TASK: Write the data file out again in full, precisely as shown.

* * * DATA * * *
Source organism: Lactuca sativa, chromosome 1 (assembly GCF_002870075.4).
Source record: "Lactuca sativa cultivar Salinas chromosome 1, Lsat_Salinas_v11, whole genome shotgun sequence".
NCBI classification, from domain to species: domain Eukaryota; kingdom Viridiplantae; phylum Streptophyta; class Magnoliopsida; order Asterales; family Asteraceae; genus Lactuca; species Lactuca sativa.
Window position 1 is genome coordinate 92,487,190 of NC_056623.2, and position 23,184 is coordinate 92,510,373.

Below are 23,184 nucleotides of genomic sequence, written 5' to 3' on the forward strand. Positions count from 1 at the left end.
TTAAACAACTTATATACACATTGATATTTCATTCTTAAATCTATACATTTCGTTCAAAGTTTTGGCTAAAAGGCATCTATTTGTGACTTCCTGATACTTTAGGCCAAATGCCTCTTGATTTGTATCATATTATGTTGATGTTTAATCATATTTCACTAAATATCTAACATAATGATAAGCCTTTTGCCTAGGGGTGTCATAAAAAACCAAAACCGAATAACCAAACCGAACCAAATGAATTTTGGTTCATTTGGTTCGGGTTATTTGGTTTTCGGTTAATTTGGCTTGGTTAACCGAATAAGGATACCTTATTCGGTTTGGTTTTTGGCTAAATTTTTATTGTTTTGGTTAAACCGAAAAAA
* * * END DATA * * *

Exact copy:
Source organism: Lactuca sativa, chromosome 1 (assembly GCF_002870075.4).
Source record: "Lactuca sativa cultivar Salinas chromosome 1, Lsat_Salinas_v11, whole genome shotgun sequence".
NCBI classification, from domain to species: domain Eukaryota; kingdom Viridiplantae; phylum Streptophyta; class Magnoliopsida; order Asterales; family Asteraceae; genus Lactuca; species Lactuca sativa.
Window position 1 is genome coordinate 92,487,190 of NC_056623.2, and position 23,184 is coordinate 92,510,373.

Below are 23,184 nucleotides of genomic sequence, written 5' to 3' on the forward strand. Positions count from 1 at the left end.
TTAAACAACTTATATACACATTGATATTTCATTCTTAAATCTATACATTTCGTTCAAAGTTTTGGCTAAAAGGCATCTATTTGTGACTTCCTGATACTTTAGGCCAAATGCCTCTTGATTTGTATCATATTATGTTGATGTTTAATCATATTTCACTAAATATCTAACATAATGATAAGCCTTTTGCCTAGGGGTGTCATAAAAAACCAAAACCGAATAACCAAACCGAACCAAATGAATTTTGGTTCATTTGGTTCGGGTTATTTGGTTTTCGGTTAATTTGGCTTGGTTAACCGAATAAGGATACCTTATTCGGTTTGGTTTTTGGCTAAATTTTTATTGTTTTGGTTAAACCGAAAAAA